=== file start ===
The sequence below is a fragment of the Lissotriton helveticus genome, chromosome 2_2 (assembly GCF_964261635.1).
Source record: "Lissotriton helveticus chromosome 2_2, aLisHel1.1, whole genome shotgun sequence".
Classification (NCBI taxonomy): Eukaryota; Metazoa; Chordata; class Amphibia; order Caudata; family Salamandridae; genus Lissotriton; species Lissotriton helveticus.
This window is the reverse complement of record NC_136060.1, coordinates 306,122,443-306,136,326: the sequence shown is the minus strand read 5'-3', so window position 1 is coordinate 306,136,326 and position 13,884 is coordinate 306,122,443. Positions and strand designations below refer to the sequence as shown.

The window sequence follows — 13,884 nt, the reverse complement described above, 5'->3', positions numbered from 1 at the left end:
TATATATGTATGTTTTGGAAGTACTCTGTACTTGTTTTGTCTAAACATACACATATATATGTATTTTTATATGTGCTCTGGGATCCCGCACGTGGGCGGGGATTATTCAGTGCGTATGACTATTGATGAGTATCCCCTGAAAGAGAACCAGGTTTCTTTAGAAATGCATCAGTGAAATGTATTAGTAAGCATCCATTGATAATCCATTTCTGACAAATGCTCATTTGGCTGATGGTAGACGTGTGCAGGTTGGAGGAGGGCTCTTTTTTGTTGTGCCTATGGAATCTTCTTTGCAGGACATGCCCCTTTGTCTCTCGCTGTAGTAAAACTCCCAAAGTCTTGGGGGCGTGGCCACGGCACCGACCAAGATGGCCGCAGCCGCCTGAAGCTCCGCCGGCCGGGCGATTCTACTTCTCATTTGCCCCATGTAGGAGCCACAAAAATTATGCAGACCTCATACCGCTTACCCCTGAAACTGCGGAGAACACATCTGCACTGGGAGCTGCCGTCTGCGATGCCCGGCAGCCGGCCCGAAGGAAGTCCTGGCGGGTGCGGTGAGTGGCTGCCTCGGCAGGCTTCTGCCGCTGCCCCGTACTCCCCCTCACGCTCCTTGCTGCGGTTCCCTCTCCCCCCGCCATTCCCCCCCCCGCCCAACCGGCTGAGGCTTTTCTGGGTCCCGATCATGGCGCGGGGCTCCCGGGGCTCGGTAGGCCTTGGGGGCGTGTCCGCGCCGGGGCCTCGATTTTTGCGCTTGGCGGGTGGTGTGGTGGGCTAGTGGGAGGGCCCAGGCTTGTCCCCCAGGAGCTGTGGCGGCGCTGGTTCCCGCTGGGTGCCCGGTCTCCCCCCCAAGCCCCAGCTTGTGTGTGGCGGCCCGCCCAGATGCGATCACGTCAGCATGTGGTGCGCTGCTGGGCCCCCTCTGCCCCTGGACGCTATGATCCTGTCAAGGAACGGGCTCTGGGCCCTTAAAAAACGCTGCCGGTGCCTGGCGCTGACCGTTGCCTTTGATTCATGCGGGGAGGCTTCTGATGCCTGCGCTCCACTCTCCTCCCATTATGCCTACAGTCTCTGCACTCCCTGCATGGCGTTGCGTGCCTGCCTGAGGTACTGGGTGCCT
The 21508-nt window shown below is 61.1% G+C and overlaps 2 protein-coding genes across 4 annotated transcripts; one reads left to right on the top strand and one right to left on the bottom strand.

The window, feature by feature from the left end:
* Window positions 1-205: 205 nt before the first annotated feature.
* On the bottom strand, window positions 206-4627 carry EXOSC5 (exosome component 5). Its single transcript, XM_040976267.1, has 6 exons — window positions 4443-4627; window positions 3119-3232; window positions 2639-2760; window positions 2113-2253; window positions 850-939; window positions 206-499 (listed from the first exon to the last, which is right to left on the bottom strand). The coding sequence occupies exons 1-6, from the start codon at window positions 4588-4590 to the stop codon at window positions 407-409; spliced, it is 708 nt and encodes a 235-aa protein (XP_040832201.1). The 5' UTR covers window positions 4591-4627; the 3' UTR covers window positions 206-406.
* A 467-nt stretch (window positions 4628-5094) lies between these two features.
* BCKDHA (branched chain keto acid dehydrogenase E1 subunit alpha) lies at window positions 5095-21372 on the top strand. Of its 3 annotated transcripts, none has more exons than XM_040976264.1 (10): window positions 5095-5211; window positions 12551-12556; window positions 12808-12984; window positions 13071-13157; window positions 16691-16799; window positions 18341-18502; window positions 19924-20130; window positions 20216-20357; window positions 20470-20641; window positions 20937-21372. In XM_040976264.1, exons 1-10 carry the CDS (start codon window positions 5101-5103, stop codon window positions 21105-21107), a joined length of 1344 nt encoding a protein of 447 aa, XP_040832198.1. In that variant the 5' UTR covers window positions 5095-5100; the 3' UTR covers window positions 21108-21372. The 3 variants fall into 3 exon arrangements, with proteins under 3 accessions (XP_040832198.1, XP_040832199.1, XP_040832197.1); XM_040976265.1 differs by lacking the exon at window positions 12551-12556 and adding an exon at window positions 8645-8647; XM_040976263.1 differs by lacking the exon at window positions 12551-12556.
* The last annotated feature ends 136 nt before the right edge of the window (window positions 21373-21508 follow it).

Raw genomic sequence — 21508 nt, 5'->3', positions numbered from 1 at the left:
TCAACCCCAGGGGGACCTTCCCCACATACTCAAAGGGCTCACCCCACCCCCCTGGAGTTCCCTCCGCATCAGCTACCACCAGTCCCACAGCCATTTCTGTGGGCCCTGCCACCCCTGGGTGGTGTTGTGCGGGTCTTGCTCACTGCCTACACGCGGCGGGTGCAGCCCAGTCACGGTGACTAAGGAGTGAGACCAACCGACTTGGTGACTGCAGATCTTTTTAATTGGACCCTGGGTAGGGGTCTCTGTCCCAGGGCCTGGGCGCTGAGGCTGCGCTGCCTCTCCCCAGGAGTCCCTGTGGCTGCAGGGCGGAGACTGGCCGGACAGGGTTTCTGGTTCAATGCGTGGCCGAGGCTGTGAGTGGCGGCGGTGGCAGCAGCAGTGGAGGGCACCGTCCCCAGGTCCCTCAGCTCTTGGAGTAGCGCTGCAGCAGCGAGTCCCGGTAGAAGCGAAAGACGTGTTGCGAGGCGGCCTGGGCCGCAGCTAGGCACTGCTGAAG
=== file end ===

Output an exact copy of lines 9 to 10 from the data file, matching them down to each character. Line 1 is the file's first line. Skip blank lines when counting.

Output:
* Window positions 1-205: 205 nt before the first annotated feature.
* On the bottom strand, window positions 206-4627 carry EXOSC5 (exosome component 5). Its single transcript, XM_040976267.1, has 6 exons — window positions 4443-4627; window positions 3119-3232; window positions 2639-2760; window positions 2113-2253; window positions 850-939; window positions 206-499 (listed from the first exon to the last, which is right to left on the bottom strand). The coding sequence occupies exons 1-6, from the start codon at window positions 4588-4590 to the stop codon at window positions 407-409; spliced, it is 708 nt and encodes a 235-aa protein (XP_040832201.1). The 5' UTR covers window positions 4591-4627; the 3' UTR covers window positions 206-406.